A little girl walks home (an apartment building) from school in a snow storm. I think the power goes out in the apartment building (or maybe everyone is snowed-in?), and all of the neighbors within the building start meeting in the little girl’s family apartment. Each of the neighbors brings something with them (I only remember candles and meatballs…and maybe the neighbor who brought the meatballs was named Mrs. Sanchez?) At the end of the story, the little girl, and I think her father, makes a snow cone with the snow outside her window.
Thank you, thank you, thank you for helping!!! I would LOVE to read this story to my daughter’s kindergarten class at her holiday party this year 🙂
This children’s storybook is no later than late 70’s or early to mid 80’s, it had pictures. There were some evil monsters or something that hated rain and were vulnerable to water, so some people went out to confront them during a rainstorm by putting their coats in jars to keep them dry. The people then put on their dry coats when they approached the monsters, and when the monsters asked why the people weren’t wet, the people said they were able to move between the raindrops without getting wet. The people told the the monsters how they could do the same, but when the monsters tried it the water got them.
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The book is about a single mom and her mob of semi-hoodlum kids. It was a Books on Tape and I listened to it on a long ride with my mother circa 2008. She has since passed away.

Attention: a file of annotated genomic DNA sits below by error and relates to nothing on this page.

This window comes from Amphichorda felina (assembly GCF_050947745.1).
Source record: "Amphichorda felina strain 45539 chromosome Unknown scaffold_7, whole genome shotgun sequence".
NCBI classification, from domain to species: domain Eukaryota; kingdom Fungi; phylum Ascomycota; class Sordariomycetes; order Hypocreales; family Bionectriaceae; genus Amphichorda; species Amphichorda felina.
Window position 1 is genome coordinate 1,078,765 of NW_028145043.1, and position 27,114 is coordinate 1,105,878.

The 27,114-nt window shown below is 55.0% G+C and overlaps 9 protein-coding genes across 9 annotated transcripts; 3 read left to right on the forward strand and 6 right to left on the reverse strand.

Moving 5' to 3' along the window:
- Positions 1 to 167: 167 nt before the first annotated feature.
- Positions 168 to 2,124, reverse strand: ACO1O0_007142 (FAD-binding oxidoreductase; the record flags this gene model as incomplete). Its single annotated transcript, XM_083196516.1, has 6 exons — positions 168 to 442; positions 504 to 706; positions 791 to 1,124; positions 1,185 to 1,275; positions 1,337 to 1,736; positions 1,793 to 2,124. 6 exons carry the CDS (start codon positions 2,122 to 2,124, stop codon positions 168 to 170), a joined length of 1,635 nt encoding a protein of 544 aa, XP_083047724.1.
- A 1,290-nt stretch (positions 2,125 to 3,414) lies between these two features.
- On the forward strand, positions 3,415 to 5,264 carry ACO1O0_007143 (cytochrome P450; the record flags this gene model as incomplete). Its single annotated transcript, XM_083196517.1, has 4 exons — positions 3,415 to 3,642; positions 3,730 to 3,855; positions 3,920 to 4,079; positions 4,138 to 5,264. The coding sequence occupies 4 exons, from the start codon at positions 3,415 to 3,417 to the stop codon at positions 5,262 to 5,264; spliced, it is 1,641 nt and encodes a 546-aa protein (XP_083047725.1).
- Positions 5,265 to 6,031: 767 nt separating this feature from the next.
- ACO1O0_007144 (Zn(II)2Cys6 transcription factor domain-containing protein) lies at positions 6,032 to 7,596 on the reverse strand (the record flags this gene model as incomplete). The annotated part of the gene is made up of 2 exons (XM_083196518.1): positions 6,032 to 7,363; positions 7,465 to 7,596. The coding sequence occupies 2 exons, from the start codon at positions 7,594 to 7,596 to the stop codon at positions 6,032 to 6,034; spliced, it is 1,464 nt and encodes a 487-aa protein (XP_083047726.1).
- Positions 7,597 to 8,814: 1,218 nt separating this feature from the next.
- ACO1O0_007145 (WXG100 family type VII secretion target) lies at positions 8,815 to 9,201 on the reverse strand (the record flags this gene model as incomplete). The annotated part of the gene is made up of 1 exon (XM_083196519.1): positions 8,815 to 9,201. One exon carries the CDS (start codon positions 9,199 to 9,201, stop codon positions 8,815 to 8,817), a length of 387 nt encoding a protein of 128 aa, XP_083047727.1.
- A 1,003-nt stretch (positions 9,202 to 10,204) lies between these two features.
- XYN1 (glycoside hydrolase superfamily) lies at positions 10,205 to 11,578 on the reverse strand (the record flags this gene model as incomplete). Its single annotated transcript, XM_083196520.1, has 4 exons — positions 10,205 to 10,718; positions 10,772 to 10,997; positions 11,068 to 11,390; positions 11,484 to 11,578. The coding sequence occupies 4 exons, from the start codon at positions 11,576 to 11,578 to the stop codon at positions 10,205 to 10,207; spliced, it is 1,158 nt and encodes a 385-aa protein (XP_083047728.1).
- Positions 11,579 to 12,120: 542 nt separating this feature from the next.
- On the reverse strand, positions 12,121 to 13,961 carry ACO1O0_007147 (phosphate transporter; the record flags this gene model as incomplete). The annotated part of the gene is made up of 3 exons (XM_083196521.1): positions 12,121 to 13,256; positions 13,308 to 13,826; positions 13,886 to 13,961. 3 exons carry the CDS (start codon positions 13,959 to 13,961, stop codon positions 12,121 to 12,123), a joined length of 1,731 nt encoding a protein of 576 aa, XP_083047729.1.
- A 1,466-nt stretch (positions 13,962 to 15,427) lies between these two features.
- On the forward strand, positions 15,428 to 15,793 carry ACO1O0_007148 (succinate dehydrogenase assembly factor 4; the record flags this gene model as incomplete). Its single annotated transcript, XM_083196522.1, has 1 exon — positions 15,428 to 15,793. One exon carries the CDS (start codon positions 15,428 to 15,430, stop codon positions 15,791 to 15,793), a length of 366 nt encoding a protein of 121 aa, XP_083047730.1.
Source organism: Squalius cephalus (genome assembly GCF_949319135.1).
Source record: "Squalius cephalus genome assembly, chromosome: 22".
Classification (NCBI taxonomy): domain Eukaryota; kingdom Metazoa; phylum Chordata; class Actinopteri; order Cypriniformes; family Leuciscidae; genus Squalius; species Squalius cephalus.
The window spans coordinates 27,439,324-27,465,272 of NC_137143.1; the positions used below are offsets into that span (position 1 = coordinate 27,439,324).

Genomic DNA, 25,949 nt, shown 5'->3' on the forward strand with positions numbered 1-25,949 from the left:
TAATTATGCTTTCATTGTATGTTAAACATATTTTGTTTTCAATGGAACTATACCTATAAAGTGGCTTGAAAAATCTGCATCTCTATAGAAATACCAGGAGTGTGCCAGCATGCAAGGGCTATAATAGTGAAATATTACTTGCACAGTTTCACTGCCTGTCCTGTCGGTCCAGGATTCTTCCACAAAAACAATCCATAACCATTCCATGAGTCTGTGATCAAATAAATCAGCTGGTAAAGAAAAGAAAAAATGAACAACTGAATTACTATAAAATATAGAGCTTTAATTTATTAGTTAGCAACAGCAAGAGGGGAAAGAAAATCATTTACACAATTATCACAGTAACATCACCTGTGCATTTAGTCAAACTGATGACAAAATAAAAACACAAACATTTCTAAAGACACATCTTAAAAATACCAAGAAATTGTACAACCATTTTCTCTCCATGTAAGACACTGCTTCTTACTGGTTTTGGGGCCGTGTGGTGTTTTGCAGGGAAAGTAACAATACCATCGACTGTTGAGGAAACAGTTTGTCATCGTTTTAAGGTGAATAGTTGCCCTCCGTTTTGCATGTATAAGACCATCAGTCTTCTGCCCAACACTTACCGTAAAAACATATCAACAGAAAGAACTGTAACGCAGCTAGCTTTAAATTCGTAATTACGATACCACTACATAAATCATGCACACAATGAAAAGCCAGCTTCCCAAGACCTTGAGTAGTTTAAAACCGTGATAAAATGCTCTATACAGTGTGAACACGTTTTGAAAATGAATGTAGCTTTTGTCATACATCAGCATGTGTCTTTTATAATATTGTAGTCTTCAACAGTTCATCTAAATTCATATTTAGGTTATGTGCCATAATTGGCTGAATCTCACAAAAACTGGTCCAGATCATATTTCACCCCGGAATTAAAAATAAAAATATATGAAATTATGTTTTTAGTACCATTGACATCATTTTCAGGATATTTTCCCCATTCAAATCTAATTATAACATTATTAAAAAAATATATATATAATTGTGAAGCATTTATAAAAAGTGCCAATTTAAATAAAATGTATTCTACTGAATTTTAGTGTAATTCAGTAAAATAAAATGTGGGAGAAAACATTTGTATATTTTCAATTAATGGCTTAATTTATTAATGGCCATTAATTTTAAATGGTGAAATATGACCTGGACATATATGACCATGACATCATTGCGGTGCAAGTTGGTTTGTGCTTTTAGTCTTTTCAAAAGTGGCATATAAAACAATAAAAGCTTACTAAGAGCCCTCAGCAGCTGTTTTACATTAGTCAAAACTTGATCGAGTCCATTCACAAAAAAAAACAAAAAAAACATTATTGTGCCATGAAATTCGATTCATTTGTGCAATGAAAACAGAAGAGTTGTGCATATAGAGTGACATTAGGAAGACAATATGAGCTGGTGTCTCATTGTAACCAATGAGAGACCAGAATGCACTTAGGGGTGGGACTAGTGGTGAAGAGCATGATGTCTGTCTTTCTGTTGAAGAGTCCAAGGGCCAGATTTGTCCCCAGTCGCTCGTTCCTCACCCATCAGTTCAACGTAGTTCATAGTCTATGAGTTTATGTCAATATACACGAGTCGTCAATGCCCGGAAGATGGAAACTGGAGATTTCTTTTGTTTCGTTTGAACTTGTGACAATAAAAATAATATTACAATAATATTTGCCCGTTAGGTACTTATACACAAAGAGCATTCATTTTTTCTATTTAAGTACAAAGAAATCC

I want to say it’s the ‘Grubbers’ or the Maude’s Motley crew . They were poor but it was entertaining.
This book probably was published before 1955 when I was in the fifth grade. It was the read-aloud after lunch by our teacher Miss Gambee. I met her again when I was an adult, but she didn’t remember its title. As I remember it, it begins with a boy sitting in his favorite oak tree trying to save it because the British navy has marked it for use as a mast. This scene sets up one of the many reasons for the eventual revolution of the colonies.
Another part of the saga deals with the moving of the French Canadians or Acadians, but I’m not sure how that fit in.
In another scene, a young lady is weaving wool for rebel uniforms when a wounded British soldier is brought to her house to recover. This part of the saga seemed to be trying to tell its readers that enemies are not always the villains we make them out to be.
I don’t remember the end of the book, but I’m fairly certain it took us through the revolution to its end, maybe to the formation of the new constitution, but I’m not sure. In Oregon, fifth graders study U.S. history up to the constitution, so this novel was a very good way of showing the reasons for the revolution and the turmoil of war. It was a lot more memorable than the text book. I hope you can find it. My daughter now teaches fifth grade and I would love to give it to her if it can be purchased.